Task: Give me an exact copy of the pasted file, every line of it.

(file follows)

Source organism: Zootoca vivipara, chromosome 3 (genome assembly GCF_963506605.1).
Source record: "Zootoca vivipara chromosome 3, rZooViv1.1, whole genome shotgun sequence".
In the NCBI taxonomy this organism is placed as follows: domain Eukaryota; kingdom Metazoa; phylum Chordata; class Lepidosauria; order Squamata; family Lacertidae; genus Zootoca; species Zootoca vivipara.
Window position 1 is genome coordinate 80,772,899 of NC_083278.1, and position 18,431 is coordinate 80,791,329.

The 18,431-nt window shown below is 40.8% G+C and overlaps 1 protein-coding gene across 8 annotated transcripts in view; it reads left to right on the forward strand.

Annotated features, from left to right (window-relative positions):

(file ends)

Source organism: Zootoca vivipara, chromosome 3 (genome assembly GCF_963506605.1).
Source record: "Zootoca vivipara chromosome 3, rZooViv1.1, whole genome shotgun sequence".
In the NCBI taxonomy this organism is placed as follows: domain Eukaryota; kingdom Metazoa; phylum Chordata; class Lepidosauria; order Squamata; family Lacertidae; genus Zootoca; species Zootoca vivipara.
Window position 1 is genome coordinate 80,772,899 of NC_083278.1, and position 18,431 is coordinate 80,791,329.

The 18,431-nt window shown below is 40.8% G+C and overlaps 1 protein-coding gene across 8 annotated transcripts in view; it reads left to right on the forward strand.

Annotated features, from left to right (window-relative positions):